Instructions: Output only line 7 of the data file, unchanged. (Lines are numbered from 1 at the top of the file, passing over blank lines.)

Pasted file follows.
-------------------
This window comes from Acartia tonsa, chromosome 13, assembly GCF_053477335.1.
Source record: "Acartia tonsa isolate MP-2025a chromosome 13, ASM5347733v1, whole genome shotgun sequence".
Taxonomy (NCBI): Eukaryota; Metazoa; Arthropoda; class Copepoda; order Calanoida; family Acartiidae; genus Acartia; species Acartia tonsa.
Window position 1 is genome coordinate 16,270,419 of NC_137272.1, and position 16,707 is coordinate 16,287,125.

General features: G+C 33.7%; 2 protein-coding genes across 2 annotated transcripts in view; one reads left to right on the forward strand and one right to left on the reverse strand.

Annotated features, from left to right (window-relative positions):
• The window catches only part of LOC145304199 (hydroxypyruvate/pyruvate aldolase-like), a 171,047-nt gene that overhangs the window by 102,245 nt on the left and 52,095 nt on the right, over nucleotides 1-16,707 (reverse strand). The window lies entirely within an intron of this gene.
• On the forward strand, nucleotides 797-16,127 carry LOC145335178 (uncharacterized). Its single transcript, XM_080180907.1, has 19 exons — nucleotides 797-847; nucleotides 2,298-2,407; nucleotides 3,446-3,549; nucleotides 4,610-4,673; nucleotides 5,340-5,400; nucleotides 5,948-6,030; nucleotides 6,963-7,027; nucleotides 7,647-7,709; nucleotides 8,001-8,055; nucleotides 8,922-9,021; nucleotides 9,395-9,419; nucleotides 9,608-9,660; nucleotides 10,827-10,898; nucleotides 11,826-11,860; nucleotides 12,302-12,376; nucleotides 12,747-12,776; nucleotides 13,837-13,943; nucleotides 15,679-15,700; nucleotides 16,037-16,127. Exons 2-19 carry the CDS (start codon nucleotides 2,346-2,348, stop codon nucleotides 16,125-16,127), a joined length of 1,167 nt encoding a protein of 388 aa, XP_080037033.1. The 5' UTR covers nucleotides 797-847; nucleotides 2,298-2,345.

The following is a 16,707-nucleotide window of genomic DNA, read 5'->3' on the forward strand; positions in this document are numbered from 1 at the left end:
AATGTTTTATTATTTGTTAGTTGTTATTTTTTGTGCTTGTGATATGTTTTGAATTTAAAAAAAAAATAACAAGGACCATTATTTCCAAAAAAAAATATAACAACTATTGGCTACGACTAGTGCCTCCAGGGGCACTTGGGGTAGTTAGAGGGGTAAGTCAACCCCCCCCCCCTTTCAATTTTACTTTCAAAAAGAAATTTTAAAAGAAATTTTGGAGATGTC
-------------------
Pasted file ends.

• The window catches only part of LOC145304199 (hydroxypyruvate/pyruvate aldolase-like), a 171,047-nt gene that overhangs the window by 102,245 nt on the left and 52,095 nt on the right, over nucleotides 1-16,707 (reverse strand). The window lies entirely within an intron of this gene.